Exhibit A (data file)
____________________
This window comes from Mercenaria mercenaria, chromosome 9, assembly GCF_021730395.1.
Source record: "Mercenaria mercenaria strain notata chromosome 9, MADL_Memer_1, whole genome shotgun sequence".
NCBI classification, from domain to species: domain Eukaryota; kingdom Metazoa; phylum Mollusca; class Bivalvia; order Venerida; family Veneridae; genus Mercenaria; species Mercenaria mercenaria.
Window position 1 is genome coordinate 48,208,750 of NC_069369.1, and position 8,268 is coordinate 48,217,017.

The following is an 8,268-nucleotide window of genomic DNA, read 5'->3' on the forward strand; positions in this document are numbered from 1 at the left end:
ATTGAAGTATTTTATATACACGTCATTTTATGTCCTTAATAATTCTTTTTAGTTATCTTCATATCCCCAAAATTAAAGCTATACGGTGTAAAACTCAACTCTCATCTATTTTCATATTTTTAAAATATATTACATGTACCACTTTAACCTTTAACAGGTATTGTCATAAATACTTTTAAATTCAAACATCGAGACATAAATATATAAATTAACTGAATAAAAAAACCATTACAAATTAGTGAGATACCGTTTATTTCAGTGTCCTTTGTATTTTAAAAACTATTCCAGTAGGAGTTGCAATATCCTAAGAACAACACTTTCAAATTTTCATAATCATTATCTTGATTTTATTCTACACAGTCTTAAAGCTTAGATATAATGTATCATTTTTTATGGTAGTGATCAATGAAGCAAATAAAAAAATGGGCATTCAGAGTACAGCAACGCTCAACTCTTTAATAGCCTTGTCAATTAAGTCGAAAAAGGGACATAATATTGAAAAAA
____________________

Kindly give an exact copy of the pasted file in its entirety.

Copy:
This window comes from Mercenaria mercenaria, chromosome 9, assembly GCF_021730395.1.
Source record: "Mercenaria mercenaria strain notata chromosome 9, MADL_Memer_1, whole genome shotgun sequence".
NCBI classification, from domain to species: domain Eukaryota; kingdom Metazoa; phylum Mollusca; class Bivalvia; order Venerida; family Veneridae; genus Mercenaria; species Mercenaria mercenaria.
Window position 1 is genome coordinate 48,208,750 of NC_069369.1, and position 8,268 is coordinate 48,217,017.

The following is an 8,268-nucleotide window of genomic DNA, read 5'->3' on the forward strand; positions in this document are numbered from 1 at the left end:
ATTGAAGTATTTTATATACACGTCATTTTATGTCCTTAATAATTCTTTTTAGTTATCTTCATATCCCCAAAATTAAAGCTATACGGTGTAAAACTCAACTCTCATCTATTTTCATATTTTTAAAATATATTACATGTACCACTTTAACCTTTAACAGGTATTGTCATAAATACTTTTAAATTCAAACATCGAGACATAAATATATAAATTAACTGAATAAAAAAACCATTACAAATTAGTGAGATACCGTTTATTTCAGTGTCCTTTGTATTTTAAAAACTATTCCAGTAGGAGTTGCAATATCCTAAGAACAACACTTTCAAATTTTCATAATCATTATCTTGATTTTATTCTACACAGTCTTAAAGCTTAGATATAATGTATCATTTTTTATGGTAGTGATCAATGAAGCAAATAAAAAAATGGGCATTCAGAGTACAGCAACGCTCAACTCTTTAATAGCCTTGTCAATTAAGTCGAAAAAGGGACATAATATTGAAAAAA